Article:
Thursday, 15 April 2010

Maru the cat

My favourite internet celebrity is Maru the cat from Japan. He's the biggest cat I've ever seen, aside from the cat at my place of work -- I think they're each other's long lost brothers, they're so enormous. Maru is a Scottish Fold cat, the cutest breed of cat in my book (then again I love animals without pronounced ears, like meerkats and, uhm, seals).

Maru and my cat Ellie couldn't be more different; Ellie is teeny tiny and hates being brushed, whereas it looks like Maru relishes it:

Ellie does love having her belly rubbed (hence her Elliebelly nickname) and has a love for bags instead of Maru's well-documented love affair with boxes.

I'm glad my Ellie's tiny, though, she likes to sleep on my lower back when I sleep on my stomach and if she were Maru-sized, she might do me an injury.

Tuesday, 16 March 2010

Bert Monroy

A twist on my favourite art movement, photorealism, Bert Monroy specialises in digital photorealism.

"Red Truck" 2004

"Peter's Ice Cream" 1991 (!!)

"Oakland" 2004

"Oakland" 2004 (detail)

"As a photo-realist painter, I have often been asked why I don’t just take a photograph. Good question, when you consider my paintings look like photographs. Well, for one thing, I’m not a photographer. To me, it is not the destination that is important—it is the journey.
The incredible challenge of recreating reality is my motivation." -- Bert Monroy

"Lunch In Tiburon" (date?)

"The Sidelines" 1999

Monroy started out in a career in advertising and since 1984 has been making what he calls "digital paintings". They're really quite something, and his website allows you to zoom in on some details and the thought that the image isn't actually there, it's all made up of random shapes and shadows, it's a trip.

"Damen" 2006

"Damen" 2006 (detail)

Here are some statistics for graphic design nerds like me:

"This is my latest and most ambitious digital painting of a Chicago scene unveiled at Photoshop World in Miami on March 22, 2006.
It is a panorama of the Damen Station on the Blue Line of the Chicago Transit Authority.
Adobe Illustrator was used for generating the majority of the basic shapes as well as all the buildings in the Chicago skyline.
The rest was created in Photoshop.
• The image size is 40 inches by 120 inches.
• The flattened file weighs in at 1.7 Gigabytes.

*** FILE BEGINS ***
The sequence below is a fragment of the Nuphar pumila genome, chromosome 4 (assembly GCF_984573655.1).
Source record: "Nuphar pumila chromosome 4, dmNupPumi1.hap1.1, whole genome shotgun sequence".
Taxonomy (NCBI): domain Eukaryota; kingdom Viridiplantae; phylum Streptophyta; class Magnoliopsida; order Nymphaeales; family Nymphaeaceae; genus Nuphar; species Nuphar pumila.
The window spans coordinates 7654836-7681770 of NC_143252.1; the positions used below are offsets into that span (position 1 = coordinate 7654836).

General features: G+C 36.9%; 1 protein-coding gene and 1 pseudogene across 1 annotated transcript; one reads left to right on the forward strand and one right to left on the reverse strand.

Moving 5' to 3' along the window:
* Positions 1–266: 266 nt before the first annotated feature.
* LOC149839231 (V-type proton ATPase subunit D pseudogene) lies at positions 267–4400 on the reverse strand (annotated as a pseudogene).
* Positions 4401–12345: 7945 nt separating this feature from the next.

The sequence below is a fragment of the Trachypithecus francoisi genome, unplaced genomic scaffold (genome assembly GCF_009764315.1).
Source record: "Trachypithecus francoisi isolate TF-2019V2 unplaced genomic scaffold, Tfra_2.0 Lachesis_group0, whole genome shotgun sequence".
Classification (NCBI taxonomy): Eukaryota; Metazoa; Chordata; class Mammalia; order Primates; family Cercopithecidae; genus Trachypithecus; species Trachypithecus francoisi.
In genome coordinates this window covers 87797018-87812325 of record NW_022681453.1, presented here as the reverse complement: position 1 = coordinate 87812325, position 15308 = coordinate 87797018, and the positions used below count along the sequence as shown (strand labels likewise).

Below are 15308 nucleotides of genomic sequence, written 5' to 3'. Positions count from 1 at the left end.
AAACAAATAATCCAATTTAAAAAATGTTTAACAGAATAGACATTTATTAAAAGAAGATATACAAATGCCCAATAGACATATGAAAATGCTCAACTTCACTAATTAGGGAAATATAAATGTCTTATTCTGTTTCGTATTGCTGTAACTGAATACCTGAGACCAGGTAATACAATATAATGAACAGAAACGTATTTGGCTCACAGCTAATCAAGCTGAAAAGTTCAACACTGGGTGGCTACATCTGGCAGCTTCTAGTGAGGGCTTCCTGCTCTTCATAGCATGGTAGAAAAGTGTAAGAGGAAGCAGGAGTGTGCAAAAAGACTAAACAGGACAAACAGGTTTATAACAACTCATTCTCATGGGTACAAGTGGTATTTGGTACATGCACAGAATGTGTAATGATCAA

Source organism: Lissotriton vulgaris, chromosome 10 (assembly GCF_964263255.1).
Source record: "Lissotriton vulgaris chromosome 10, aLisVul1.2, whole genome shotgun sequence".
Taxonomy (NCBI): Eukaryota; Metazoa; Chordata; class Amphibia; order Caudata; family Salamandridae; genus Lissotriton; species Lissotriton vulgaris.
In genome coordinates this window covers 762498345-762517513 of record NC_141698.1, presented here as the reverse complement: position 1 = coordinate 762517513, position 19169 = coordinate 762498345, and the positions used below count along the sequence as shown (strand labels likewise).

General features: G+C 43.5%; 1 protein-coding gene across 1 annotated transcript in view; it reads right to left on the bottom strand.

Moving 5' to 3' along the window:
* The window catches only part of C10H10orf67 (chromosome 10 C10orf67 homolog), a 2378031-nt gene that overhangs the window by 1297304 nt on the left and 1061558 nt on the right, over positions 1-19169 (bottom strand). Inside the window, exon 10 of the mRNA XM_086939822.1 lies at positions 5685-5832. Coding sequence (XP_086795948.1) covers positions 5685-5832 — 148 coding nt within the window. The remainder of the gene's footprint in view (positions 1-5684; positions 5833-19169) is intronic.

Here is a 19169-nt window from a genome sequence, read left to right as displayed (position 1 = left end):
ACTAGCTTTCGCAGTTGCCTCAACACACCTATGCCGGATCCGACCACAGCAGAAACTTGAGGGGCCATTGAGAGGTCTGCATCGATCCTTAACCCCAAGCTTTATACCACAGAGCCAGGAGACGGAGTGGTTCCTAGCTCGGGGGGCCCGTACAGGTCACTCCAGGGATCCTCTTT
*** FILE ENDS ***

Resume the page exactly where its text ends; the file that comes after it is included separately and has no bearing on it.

• It took eleven months (close to 2,000 hours) to create.
• The painting is comprised of close to fifty individual Photoshop files.
• Taking a cumulative total of all the files, the overall image contains over 15,000 layers.
• Over 500 alpha channels were used for various effects.
• Over 250,000 paths make up the multitude of shapes throughout the scene.

Sunday, 14 March 2010

Serge Gainsbourg -- 'Vie Héroïque'

My love for Serge Gainsbourg has been pretty well-documented on the internet so far; since 2006 it's pretty much been SergeSergeSerge all over, but I can't help but love and admire the man. I'd been waiting for Vie Héroïque since May 2008, and I was finally able to catch it this morning and it did not disappoint in the slightest.

Gainsbourg was a very complex figure and writer-director Joann Sfar did a great job of trying to bring all those nuances to the screen. Originally a comic book writer, Joann Sfar did quite an amazing job bringing all sorts of different media to the screen. Puppets, cartoons, they all help bring Gainsbourg's character to life in a way that few biopics do.

With all of his famous relationships with gorgeous women, Vie Héroïque could easily have turned into a complete raunchfest, but luckily it doesn't (Serge was rather "pudique", after all). Brigitte, Jane and Bambou are put on little pedestals, just like Serge put them on pedestals. As far as I could tell, the whole film was very much in Serge's spirit; the puppets and cartoons would have been misplaced in any other biopic, but since Gainsbourg often talked of himself (or parts of his personality) in third person (Gainsbarre was his mischievous alter ego), it only helps to accentuate his character.

Sfar did a good job on the script, going from Gainsbourg just before the Second World War started to Gainsbourg at the end of the 1980s, handling all the major events, but I found it contained a few too many "warnings"; whenever something big was going to happen (writing for France Gall, writing 'Je T'Aime..', meeting Jane) the scene before holds a few too many hints as to what's going to happen. Maybe it's less annoying when you're not a complete nut and haven't read all kinds of biographies on him, though.

Eric Elmosnino is otherworldly as Serge; give that man a César already! To play someone as a stumbling 20-something, to an artist at the top of his game, to a man completely ravaged by alcohol and cigarettes without it ever becoming a caricature, it's amazing. When you watch interviews with Gainsbourg, you immediately notice his little physical quirks; the way he holds his head and the particular gestures he makes with his hands -- Elmosnino incorporates it all into his performance without it coming off unnatural.